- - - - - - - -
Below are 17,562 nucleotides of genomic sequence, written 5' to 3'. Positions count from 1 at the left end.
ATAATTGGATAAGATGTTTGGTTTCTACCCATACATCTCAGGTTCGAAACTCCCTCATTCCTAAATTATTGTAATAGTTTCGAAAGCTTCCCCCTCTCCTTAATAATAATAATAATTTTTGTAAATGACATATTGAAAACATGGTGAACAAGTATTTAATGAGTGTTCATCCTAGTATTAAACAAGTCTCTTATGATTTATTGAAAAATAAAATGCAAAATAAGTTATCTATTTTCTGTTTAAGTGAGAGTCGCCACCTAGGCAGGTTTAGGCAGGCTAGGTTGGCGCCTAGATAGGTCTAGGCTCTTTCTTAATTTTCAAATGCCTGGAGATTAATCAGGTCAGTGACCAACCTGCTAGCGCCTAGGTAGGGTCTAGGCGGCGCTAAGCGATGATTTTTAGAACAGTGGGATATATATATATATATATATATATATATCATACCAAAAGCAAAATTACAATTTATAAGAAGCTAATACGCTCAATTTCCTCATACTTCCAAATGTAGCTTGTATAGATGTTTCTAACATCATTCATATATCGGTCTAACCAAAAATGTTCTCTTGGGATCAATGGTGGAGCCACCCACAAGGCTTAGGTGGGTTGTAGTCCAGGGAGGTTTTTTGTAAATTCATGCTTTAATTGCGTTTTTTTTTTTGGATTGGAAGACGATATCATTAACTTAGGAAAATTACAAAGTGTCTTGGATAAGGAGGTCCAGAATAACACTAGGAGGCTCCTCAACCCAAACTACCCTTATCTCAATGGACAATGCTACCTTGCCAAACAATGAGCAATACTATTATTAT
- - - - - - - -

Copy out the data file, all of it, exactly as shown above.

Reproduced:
Below are 17,562 nucleotides of genomic sequence, written 5' to 3'. Positions count from 1 at the left end.
ATAATTGGATAAGATGTTTGGTTTCTACCCATACATCTCAGGTTCGAAACTCCCTCATTCCTAAATTATTGTAATAGTTTCGAAAGCTTCCCCCTCTCCTTAATAATAATAATAATTTTTGTAAATGACATATTGAAAACATGGTGAACAAGTATTTAATGAGTGTTCATCCTAGTATTAAACAAGTCTCTTATGATTTATTGAAAAATAAAATGCAAAATAAGTTATCTATTTTCTGTTTAAGTGAGAGTCGCCACCTAGGCAGGTTTAGGCAGGCTAGGTTGGCGCCTAGATAGGTCTAGGCTCTTTCTTAATTTTCAAATGCCTGGAGATTAATCAGGTCAGTGACCAACCTGCTAGCGCCTAGGTAGGGTCTAGGCGGCGCTAAGCGATGATTTTTAGAACAGTGGGATATATATATATATATATATATATATATCATACCAAAAGCAAAATTACAATTTATAAGAAGCTAATACGCTCAATTTCCTCATACTTCCAAATGTAGCTTGTATAGATGTTTCTAACATCATTCATATATCGGTCTAACCAAAAATGTTCTCTTGGGATCAATGGTGGAGCCACCCACAAGGCTTAGGTGGGTTGTAGTCCAGGGAGGTTTTTTGTAAATTCATGCTTTAATTGCGTTTTTTTTTTTGGATTGGAAGACGATATCATTAACTTAGGAAAATTACAAAGTGTCTTGGATAAGGAGGTCCAGAATAACACTAGGAGGCTCCTCAACCCAAACTACCCTTATCTCAATGGACAATGCTACCTTGCCAAACAATGAGCAATACTATTATTAT